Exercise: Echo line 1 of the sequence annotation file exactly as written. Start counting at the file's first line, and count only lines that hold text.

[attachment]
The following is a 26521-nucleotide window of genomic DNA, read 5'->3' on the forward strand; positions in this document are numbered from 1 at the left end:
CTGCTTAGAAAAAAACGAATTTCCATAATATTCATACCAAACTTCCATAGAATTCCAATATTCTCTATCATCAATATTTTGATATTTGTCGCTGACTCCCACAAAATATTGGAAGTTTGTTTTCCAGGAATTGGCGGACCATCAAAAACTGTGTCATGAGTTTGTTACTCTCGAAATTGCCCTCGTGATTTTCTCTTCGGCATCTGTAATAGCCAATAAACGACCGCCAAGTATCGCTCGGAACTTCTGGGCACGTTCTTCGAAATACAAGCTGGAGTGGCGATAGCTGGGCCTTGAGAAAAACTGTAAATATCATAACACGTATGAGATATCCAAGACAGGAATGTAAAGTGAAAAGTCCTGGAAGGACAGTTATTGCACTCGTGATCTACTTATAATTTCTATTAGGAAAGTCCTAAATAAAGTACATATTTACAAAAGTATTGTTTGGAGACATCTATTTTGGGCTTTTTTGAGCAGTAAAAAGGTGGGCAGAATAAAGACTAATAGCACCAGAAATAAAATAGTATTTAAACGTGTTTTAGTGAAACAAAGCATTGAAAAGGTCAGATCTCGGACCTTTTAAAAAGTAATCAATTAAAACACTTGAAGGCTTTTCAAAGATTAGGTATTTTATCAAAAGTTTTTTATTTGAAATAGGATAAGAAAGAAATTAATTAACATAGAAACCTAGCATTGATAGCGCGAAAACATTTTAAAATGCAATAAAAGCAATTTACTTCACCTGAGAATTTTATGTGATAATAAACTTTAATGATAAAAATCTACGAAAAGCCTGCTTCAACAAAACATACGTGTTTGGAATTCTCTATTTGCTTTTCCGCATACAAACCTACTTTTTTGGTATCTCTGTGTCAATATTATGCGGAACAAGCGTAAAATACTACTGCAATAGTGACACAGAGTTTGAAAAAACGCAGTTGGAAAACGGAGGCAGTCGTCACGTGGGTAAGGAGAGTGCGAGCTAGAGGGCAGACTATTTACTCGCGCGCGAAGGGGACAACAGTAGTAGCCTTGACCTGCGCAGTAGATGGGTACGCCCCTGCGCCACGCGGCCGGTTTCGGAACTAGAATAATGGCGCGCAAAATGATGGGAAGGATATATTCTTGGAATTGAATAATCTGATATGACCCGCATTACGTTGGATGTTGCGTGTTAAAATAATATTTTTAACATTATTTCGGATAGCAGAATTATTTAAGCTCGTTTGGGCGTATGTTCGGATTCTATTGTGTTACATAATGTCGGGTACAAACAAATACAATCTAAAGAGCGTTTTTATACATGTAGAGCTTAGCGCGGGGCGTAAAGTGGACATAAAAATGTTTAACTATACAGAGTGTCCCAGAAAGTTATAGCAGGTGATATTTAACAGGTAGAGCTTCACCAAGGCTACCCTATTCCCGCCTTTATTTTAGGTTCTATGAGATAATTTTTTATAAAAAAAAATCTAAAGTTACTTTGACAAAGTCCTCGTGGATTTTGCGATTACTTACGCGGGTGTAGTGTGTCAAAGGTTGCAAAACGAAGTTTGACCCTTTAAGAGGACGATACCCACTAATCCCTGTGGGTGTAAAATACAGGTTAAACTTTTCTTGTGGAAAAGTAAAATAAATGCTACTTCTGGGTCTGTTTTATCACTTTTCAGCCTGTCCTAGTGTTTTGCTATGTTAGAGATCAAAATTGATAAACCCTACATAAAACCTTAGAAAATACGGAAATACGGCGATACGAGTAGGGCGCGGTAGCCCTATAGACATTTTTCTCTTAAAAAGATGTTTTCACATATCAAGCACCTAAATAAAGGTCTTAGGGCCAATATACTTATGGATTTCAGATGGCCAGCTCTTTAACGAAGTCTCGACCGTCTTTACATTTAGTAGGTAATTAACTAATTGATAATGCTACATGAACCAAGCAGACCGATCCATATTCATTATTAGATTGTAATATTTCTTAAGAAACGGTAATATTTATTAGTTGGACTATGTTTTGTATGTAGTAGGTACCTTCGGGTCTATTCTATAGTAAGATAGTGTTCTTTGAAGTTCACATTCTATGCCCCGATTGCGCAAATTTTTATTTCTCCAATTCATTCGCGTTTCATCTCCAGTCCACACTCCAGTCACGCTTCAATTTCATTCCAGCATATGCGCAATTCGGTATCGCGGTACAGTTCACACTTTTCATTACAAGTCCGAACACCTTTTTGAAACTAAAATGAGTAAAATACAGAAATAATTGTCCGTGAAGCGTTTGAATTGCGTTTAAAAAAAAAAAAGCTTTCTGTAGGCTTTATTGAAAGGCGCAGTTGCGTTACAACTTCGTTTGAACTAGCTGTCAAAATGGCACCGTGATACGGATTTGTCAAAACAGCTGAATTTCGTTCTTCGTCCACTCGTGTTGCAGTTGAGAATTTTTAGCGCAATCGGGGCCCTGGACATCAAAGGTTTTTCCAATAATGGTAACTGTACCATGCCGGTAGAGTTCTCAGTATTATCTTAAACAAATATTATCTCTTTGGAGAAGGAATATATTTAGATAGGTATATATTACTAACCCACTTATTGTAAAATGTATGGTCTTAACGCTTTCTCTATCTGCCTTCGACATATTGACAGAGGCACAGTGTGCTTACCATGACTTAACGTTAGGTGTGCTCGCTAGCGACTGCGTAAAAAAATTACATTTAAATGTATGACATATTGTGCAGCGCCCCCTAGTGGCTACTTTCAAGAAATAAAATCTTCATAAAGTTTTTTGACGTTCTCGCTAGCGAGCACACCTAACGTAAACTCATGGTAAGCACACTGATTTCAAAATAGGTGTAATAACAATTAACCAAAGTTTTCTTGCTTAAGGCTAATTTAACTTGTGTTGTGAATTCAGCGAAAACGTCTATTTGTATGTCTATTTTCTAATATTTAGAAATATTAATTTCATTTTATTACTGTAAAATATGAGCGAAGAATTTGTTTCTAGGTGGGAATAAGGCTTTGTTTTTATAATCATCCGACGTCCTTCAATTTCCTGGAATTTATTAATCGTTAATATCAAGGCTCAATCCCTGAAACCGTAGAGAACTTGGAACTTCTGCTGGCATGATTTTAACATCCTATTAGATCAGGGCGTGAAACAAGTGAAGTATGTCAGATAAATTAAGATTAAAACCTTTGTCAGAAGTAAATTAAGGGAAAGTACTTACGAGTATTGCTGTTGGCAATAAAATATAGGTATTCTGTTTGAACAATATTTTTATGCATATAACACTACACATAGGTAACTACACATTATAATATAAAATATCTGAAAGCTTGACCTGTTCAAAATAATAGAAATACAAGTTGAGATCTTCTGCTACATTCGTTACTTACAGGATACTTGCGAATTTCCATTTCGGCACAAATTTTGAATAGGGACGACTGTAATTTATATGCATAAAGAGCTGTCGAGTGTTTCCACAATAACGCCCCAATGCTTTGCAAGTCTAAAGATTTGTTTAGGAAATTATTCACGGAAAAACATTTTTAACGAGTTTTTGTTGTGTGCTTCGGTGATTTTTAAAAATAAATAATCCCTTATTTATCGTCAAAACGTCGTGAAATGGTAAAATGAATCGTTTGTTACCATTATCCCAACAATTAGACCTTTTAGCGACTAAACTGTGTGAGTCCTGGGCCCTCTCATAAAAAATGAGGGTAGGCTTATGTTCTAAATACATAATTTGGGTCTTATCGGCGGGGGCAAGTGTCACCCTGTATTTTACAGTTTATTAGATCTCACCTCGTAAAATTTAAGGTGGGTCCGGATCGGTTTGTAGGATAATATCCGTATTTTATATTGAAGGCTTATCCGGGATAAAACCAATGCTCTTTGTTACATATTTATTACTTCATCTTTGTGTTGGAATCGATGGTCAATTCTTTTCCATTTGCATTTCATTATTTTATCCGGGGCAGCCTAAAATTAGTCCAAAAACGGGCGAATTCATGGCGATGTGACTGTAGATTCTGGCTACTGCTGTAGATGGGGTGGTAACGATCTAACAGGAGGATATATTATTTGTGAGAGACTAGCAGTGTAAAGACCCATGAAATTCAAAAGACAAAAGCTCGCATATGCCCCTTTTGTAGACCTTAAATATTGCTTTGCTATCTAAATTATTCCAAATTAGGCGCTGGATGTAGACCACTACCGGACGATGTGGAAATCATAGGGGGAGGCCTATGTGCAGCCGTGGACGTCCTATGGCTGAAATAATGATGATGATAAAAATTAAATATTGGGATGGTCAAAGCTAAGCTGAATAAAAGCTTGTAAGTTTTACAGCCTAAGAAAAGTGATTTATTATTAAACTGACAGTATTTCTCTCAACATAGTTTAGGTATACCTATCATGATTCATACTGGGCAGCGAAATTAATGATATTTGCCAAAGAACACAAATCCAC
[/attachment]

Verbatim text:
The following is a 26521-nucleotide window of genomic DNA, read 5'->3' on the forward strand; positions in this document are numbered from 1 at the left end: